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Report layout designed by Noah Diamond.

Actors’ Equity Hiring Bias Report Shows Small Gains

An analysis of data from 2021 shows a slight increase in jobs for BIPOC and non-binary union members, as well as wage gaps for older workers.

NEW YORK CITY: Actors’ Equity Association (AEA) has published “Progress During an Atypical Year,” a new report on hiring bias and wage gaps in theatre in 2021. The document examines employment opportunity and average salaries for union members in 2021. The report is available for download.

“We see some encouraging trends in this report,” AEA executive director Al Vincent Jr. said in a statement. “The theatre industry has real potential to be a beacon of diversity and inclusion, and having this data helps us better advocate for our members. We still have a ways to go, and we urge employers to keep these findings in mind when programming a season and hiring stage managers and actors.”

The 2021 report analyzes the distribution of new contracts and the average weekly salaries among six identity categories: race and ethnicity, gender, age, sexual orientation, disability, and veteran status. The report also examines intersections of some of the identity categories, including age and race, age and gender, and race and gender, to see how the distributions shift.

The survey shows that there has been a steady though small increase in job opportunities for union members who identify as Black, Indigenous, or people of color (BIPOC), although this process is unevenly distributed across different types of Equity contracts. For example, 28.6 percent of all contracts were awarded to BIPOC union members, as compared to 24.8 percent in 2020 and 21.3 percent from 2016-2019. (The report acknowledges that the pandemic’s partial shutdown of the industry affected the data.) The report also notes that “the types of contracts that are made available to BIPOC workers” is smaller than those offered to white union members: “BIPOC workers are employed with less frequency on more entry-point jobs in the industry, such as Small Professional Theater, lower-tiered LORT, and chorus contracts.”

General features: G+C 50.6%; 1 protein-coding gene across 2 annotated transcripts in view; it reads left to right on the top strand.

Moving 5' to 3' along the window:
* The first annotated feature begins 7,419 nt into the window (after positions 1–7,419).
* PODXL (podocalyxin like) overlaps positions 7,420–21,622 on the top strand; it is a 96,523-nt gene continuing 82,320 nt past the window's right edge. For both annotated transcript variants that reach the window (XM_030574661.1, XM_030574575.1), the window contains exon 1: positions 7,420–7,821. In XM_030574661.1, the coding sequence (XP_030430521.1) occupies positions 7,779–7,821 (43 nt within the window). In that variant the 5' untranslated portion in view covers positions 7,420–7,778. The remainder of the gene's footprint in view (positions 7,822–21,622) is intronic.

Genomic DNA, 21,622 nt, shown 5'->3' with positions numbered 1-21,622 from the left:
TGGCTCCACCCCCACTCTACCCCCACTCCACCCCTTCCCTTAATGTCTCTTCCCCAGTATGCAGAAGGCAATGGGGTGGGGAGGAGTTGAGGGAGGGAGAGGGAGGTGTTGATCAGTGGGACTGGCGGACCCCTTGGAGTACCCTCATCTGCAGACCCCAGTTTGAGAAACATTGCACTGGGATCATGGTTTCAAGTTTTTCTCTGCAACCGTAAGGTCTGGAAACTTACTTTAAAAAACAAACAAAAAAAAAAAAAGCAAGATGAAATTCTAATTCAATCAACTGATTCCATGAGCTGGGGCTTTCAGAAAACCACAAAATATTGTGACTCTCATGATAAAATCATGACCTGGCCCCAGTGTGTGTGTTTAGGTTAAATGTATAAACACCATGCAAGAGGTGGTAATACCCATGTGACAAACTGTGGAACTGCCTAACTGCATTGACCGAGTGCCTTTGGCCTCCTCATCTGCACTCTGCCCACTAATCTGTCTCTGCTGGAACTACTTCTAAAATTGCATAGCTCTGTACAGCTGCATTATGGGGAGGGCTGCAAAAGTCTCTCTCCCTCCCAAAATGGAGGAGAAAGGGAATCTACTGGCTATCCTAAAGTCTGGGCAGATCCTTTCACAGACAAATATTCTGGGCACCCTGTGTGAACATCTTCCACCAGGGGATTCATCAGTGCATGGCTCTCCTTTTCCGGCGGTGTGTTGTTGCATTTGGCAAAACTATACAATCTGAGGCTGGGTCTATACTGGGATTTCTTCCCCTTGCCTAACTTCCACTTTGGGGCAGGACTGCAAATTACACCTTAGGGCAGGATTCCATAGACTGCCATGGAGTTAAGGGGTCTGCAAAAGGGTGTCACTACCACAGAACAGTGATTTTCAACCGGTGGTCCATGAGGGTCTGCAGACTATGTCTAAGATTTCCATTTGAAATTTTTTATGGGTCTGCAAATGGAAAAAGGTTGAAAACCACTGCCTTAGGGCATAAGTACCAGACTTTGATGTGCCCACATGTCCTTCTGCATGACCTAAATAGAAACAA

Layout design by Noah Diamond.

The report also shows that though there has been little change between the percentage of new contracts that went to men and women in the last several years, the number of new contracts that have gone to nonbinary union members has risen: 0.9 percent of contracts were given to nonbinary union members in 2021, higher than the percentage of nonbinary individuals in the United States, which is 0.4 percent. AEA notes that this number is “still statistically insignificant when compared to the contracts given to other genders.”

Additionally, the report shows that the number of new contracts issued to both actors and stage managers above the age of 44 is significantly less than those issued to younger members, and that this is exacerbated for Equity members with marginalized identities, including BIPOC workers. The report shows that weekly salaries for assistant stage managers is lower for workers above the age of 45 than it is for those between the ages of 25-44.

Layout design by Noah Diamond.

“Transforming our industry is a group project, as well as a long game,” AEA president Kate Shindle said in a statement. “It’s my hope that the data presented here will inspire all of us working for change to consider how we can level the playing field within our own spheres of influence.”

Equity members can help make future reports as accurate as possible by supplying demographic information through the union’s self-identification form in the member portal. Individual responses remain anonymous. Equity has been tracking the distribution of new contracts and average weekly salaries since 2013, and has issued four reports.

Actors’ Equity Association is the U.S. labor union that represents more than 51,000 professional actors and stage managers. Founded in 1913, AEA endeavors to advance the careers of its members by negotiating wages, improving working conditions, and providing a wide range of benefits.

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